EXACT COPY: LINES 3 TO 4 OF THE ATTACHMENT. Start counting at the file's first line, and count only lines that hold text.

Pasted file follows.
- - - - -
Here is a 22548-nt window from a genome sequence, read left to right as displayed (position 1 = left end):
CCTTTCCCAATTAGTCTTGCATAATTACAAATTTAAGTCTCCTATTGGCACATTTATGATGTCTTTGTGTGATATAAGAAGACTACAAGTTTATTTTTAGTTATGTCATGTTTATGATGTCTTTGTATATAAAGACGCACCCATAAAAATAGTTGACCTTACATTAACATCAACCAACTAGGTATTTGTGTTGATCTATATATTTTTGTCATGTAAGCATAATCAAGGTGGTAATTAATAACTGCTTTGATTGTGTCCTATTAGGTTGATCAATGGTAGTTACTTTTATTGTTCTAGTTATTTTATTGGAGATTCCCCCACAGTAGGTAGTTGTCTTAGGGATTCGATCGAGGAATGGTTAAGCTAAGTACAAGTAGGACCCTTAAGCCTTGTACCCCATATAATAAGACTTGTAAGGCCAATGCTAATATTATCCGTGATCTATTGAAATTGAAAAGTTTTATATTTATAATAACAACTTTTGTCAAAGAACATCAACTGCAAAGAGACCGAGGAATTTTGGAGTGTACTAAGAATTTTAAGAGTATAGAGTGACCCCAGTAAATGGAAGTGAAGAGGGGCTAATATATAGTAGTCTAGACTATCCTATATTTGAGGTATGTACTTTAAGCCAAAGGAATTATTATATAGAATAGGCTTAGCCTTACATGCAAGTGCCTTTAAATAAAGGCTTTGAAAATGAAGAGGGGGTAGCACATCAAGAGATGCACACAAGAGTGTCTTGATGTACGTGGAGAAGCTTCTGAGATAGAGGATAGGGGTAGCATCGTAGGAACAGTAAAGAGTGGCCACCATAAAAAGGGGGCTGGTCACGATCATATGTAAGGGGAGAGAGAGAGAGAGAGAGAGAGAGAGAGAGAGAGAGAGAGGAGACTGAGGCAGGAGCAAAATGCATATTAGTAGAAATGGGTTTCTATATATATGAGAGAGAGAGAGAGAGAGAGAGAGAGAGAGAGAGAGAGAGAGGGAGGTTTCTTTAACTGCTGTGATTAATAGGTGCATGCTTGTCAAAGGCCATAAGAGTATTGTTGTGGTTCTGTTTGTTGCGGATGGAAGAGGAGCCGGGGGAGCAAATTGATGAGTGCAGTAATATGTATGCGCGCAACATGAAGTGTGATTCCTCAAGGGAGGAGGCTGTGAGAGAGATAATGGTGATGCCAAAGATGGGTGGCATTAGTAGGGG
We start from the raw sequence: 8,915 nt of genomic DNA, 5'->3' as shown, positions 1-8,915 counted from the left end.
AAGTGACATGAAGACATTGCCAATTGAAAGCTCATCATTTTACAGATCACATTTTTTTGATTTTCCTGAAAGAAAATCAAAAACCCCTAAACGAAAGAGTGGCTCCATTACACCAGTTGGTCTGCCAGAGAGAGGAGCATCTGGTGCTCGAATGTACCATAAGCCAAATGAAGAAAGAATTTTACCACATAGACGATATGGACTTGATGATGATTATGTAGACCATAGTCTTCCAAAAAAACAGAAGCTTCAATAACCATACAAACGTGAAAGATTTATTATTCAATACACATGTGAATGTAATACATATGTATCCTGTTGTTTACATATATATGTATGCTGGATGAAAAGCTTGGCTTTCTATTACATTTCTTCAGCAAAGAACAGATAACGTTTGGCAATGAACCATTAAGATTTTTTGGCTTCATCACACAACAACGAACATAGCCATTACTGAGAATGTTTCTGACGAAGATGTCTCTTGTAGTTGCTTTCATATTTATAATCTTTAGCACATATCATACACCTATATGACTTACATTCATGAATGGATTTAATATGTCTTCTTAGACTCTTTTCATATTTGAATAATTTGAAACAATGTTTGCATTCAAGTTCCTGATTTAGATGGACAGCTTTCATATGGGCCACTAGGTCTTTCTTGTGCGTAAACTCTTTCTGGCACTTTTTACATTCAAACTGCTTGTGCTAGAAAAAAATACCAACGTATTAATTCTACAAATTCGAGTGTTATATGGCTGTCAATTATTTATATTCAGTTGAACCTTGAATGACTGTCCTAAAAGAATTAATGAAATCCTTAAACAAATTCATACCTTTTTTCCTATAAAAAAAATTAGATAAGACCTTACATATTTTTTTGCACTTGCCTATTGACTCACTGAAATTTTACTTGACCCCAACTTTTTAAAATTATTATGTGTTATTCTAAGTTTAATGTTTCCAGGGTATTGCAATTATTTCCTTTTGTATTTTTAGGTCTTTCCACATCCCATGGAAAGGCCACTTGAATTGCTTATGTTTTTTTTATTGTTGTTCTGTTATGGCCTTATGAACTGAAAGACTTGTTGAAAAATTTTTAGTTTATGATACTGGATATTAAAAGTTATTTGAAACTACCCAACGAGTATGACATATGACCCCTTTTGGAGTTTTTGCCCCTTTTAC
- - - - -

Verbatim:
We start from the raw sequence: 8,915 nt of genomic DNA, 5'->3' as shown, positions 1-8,915 counted from the left end.
AAGTGACATGAAGACATTGCCAATTGAAAGCTCATCATTTTACAGATCACATTTTTTTGATTTTCCTGAAAGAAAATCAAAAACCCCTAAACGAAAGAGTGGCTCCATTACACCAGTTGGTCTGCCAGAGAGAGGAGCATCTGGTGCTCGAATGTACCATAAGCCAAATGAAGAAAGAATTTTACCACATAGACGATATGGACTTGATGATGATTATGTAGACCATAGTCTTCCAAAAAAACAGAAGCTTCAATAACCATACAAACGTGAAAGATTTATTATTCAATACACATGTGAATGTAATACATATGTATCCTGTTGTTTACATATATATGTATGCTGGATGAAAAGCTTGGCTTTCTATTACATTTCTTCAGCAAAGAACAGATAACGTTTGGCAATGAACCATTAAGATTTTTTGGCTTCATCACACAACAACGAACATAGCCATTACTGAGAATGTTTCTGACGAAGATGTCTCTTGTAGTTGCTTTCATATTTATAATCTTTAGCACATATCATACACCTATATGACTTACATTCATGAATGGATTTAATATGTCTTCTTAGACTCTTTTCATATTTGAATAATTTGAAACAATGTTTGCATTCAAGTTCCTGATTTAGATGGACAGCTTTCATATGGGCCACTAGGTCTTTCTTGTGCGTAAACTCTTTCTGGCACTTTTTACATTCAAACTGCTTGTGCTAGAAAAAAATACCAACGTATTAATTCTACAAATTCGAGTGTTATATGGCTGTCAATTATTTATATTCAGTTGAACCTTGAATGACTGTCCTAAAAGAATTAATGAAATCCTTAAACAAATTCATACCTTTTTTCCTATAAAAAAAATTAGATAAGACCTTACATATTTTTTTGCACTTGCCTATTGACTCACTGAAATTTTACTTGACCCCAACTTTTTAAAATTATTATGTGTTATTCTAAGTTTAATGTTTCCAGGGTATTGCAATTATTTCCTTTTGTATTTTTAGGTCTTTCCACATCCCATGGAAAGGCCACTTGAATTGCTTATGTTTTTTTTATTGTTGTTCTGTTATGGCCTTATGAACTGAAAGACTTGTTGAAAAATTTTTAGTTTATGATACTGGATATTAAAAGTTATTTGAAACTACCCAACGAGTATGACATATGACCCCTTTTGGAGTTTTTGCCCCTTTTAC